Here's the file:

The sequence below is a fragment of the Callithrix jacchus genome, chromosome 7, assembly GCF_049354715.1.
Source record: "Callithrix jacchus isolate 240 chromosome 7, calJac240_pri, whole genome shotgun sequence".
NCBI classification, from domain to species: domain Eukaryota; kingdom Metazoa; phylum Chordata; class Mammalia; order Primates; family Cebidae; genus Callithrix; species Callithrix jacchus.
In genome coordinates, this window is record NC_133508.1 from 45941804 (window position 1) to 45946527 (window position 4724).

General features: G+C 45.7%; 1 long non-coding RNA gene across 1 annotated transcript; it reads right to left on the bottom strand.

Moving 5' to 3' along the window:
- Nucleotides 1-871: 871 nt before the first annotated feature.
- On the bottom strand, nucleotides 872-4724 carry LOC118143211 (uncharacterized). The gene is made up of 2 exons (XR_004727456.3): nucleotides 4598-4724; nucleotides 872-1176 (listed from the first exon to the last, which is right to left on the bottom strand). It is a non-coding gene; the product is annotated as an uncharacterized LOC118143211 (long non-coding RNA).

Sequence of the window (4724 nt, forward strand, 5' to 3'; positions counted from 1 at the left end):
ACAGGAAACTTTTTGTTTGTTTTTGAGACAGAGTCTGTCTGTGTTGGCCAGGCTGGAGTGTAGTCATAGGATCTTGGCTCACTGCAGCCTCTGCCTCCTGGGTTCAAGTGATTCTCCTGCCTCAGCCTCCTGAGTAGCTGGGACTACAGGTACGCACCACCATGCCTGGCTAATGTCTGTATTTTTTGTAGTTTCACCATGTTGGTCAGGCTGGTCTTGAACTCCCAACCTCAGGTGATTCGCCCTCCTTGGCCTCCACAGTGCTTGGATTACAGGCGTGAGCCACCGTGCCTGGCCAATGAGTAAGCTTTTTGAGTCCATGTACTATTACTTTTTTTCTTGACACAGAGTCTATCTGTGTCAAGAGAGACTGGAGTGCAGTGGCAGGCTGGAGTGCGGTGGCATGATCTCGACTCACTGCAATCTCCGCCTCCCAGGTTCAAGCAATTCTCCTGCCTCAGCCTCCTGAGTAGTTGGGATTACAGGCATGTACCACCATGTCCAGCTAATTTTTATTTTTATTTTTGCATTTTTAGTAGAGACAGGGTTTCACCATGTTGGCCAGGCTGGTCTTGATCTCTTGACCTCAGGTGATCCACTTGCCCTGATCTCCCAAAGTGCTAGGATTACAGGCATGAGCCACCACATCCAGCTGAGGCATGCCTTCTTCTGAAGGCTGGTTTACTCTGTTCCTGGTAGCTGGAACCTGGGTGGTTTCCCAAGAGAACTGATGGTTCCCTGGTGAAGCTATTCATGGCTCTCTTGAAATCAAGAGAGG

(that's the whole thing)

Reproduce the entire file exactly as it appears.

The sequence below is a fragment of the Callithrix jacchus genome, chromosome 7, assembly GCF_049354715.1.
Source record: "Callithrix jacchus isolate 240 chromosome 7, calJac240_pri, whole genome shotgun sequence".
NCBI classification, from domain to species: domain Eukaryota; kingdom Metazoa; phylum Chordata; class Mammalia; order Primates; family Cebidae; genus Callithrix; species Callithrix jacchus.
In genome coordinates, this window is record NC_133508.1 from 45941804 (window position 1) to 45946527 (window position 4724).

General features: G+C 45.7%; 1 long non-coding RNA gene across 1 annotated transcript; it reads right to left on the bottom strand.

Moving 5' to 3' along the window:
- Nucleotides 1-871: 871 nt before the first annotated feature.
- On the bottom strand, nucleotides 872-4724 carry LOC118143211 (uncharacterized). The gene is made up of 2 exons (XR_004727456.3): nucleotides 4598-4724; nucleotides 872-1176 (listed from the first exon to the last, which is right to left on the bottom strand). It is a non-coding gene; the product is annotated as an uncharacterized LOC118143211 (long non-coding RNA).

Sequence of the window (4724 nt, forward strand, 5' to 3'; positions counted from 1 at the left end):
ACAGGAAACTTTTTGTTTGTTTTTGAGACAGAGTCTGTCTGTGTTGGCCAGGCTGGAGTGTAGTCATAGGATCTTGGCTCACTGCAGCCTCTGCCTCCTGGGTTCAAGTGATTCTCCTGCCTCAGCCTCCTGAGTAGCTGGGACTACAGGTACGCACCACCATGCCTGGCTAATGTCTGTATTTTTTGTAGTTTCACCATGTTGGTCAGGCTGGTCTTGAACTCCCAACCTCAGGTGATTCGCCCTCCTTGGCCTCCACAGTGCTTGGATTACAGGCGTGAGCCACCGTGCCTGGCCAATGAGTAAGCTTTTTGAGTCCATGTACTATTACTTTTTTTCTTGACACAGAGTCTATCTGTGTCAAGAGAGACTGGAGTGCAGTGGCAGGCTGGAGTGCGGTGGCATGATCTCGACTCACTGCAATCTCCGCCTCCCAGGTTCAAGCAATTCTCCTGCCTCAGCCTCCTGAGTAGTTGGGATTACAGGCATGTACCACCATGTCCAGCTAATTTTTATTTTTATTTTTGCATTTTTAGTAGAGACAGGGTTTCACCATGTTGGCCAGGCTGGTCTTGATCTCTTGACCTCAGGTGATCCACTTGCCCTGATCTCCCAAAGTGCTAGGATTACAGGCATGAGCCACCACATCCAGCTGAGGCATGCCTTCTTCTGAAGGCTGGTTTACTCTGTTCCTGGTAGCTGGAACCTGGGTGGTTTCCCAAGAGAACTGATGGTTCCCTGGTGAAGCTATTCATGGCTCTCTTGAAATCAAGAGAGG